While directness was always the right answer, it seems it’s not always the easiest advice to take. Most of my comments drew no responses from the advice-seekers, and when people did respond, it was usually to tell me why being direct was harder than I made it sound. When confronted with these responses, I tended to back off a bit and acknowledge that my opinions weren’t worth very much. I didn’t actually know anything about the people whom I was advising or their circumstances, which made it feel impossible to responsibly answer these questions and then insist they follow my approach. I’m not a counselor; I’m not a therapist. I began to feel fraudulent, to worry that I was steering these people wrong even though I had the best intentions. When no one is an expert, everyone becomes an expert, and authority thus redounds to the person who is least troubled by that paradox.
I went to a bar and got very drunk. By the time I came home, I had successfully shed my inhibitions and logged back on to Reddit to advise people, heedless of my qualifications for doing so. I was firing off answers left and right. Q: “How to overcome the fear of driving.” A: Take a driver’s education class. Q: “My college roommate has low functioning autism. I absolutely can’t stand living with him. I’ve reached out to my RA but to no avail. Help.” A: Switch rooms ASAP. Q: “Trying to sell a table.” A: Charge $25 to $40. I was an authority unto myself. And then I encountered a question posed by someone who felt the exact same way:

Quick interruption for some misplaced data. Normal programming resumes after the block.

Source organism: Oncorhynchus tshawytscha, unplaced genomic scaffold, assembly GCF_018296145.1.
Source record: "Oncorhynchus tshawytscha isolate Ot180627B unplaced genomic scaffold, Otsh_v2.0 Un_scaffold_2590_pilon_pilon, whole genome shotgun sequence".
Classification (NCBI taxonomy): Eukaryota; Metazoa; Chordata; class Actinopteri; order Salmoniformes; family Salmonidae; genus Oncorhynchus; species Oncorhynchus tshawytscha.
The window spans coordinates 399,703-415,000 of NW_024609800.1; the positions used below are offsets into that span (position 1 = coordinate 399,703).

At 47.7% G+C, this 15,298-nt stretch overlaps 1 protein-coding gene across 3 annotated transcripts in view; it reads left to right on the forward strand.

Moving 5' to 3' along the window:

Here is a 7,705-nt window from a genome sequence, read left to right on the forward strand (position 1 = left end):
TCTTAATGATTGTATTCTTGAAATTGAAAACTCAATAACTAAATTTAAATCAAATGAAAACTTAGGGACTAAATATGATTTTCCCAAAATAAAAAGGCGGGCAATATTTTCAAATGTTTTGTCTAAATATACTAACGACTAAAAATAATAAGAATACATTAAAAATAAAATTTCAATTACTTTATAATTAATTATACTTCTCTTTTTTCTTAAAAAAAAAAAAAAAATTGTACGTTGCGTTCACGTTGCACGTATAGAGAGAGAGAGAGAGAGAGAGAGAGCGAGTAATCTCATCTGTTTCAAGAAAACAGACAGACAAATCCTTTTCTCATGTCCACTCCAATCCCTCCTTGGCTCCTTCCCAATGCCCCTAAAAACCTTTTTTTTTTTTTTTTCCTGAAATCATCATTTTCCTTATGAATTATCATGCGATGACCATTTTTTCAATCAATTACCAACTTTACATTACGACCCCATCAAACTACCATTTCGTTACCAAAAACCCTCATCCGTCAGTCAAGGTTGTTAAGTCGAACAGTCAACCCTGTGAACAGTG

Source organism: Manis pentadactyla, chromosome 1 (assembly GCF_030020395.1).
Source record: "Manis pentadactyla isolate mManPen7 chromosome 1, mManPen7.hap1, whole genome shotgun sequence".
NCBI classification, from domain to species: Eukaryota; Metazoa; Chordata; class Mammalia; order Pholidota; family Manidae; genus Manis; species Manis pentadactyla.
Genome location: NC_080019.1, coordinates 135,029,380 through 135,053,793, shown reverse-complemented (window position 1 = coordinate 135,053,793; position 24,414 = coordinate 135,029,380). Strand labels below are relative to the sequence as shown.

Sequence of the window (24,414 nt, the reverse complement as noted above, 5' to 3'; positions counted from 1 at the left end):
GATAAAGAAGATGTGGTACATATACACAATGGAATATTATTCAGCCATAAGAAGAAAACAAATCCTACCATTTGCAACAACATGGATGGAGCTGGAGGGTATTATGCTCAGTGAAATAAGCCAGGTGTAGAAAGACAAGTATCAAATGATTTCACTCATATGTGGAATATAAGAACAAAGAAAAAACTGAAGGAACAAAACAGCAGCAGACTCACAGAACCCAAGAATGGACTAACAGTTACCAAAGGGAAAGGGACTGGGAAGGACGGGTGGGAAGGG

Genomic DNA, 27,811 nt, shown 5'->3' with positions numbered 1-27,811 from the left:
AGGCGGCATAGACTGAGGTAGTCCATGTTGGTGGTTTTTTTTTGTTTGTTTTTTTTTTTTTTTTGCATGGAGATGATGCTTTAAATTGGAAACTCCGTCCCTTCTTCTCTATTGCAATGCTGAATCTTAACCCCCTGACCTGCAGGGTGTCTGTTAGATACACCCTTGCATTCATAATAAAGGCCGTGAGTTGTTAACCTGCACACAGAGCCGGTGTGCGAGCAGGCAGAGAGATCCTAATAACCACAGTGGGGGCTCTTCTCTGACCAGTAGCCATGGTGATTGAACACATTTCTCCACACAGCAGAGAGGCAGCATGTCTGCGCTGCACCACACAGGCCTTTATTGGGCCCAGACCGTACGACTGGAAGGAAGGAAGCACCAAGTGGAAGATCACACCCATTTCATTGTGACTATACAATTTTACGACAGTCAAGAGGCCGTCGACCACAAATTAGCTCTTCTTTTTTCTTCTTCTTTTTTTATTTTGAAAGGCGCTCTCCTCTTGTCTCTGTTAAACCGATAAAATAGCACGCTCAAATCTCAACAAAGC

This kid, who seemed to have come to r/Advice directly from The_Donald, had posed a fascinating question: How do I deal with people who tell me that I’m wrong when the internet has taught me that they have no standing to tell me that I’m wrong? In my drunken state, I wanted to tell him to screw off, to use the same vocabulary that abrasive dimwits use in their emails to me whenever I write anything remotely political. But that would have been antagonistic and mean, and thus against the rules of r/Advice—and, anyway, he wouldn’t have listened. He was reaching out, in his way. So I mustered some momentary sobriety and attempted to answer him in good faith: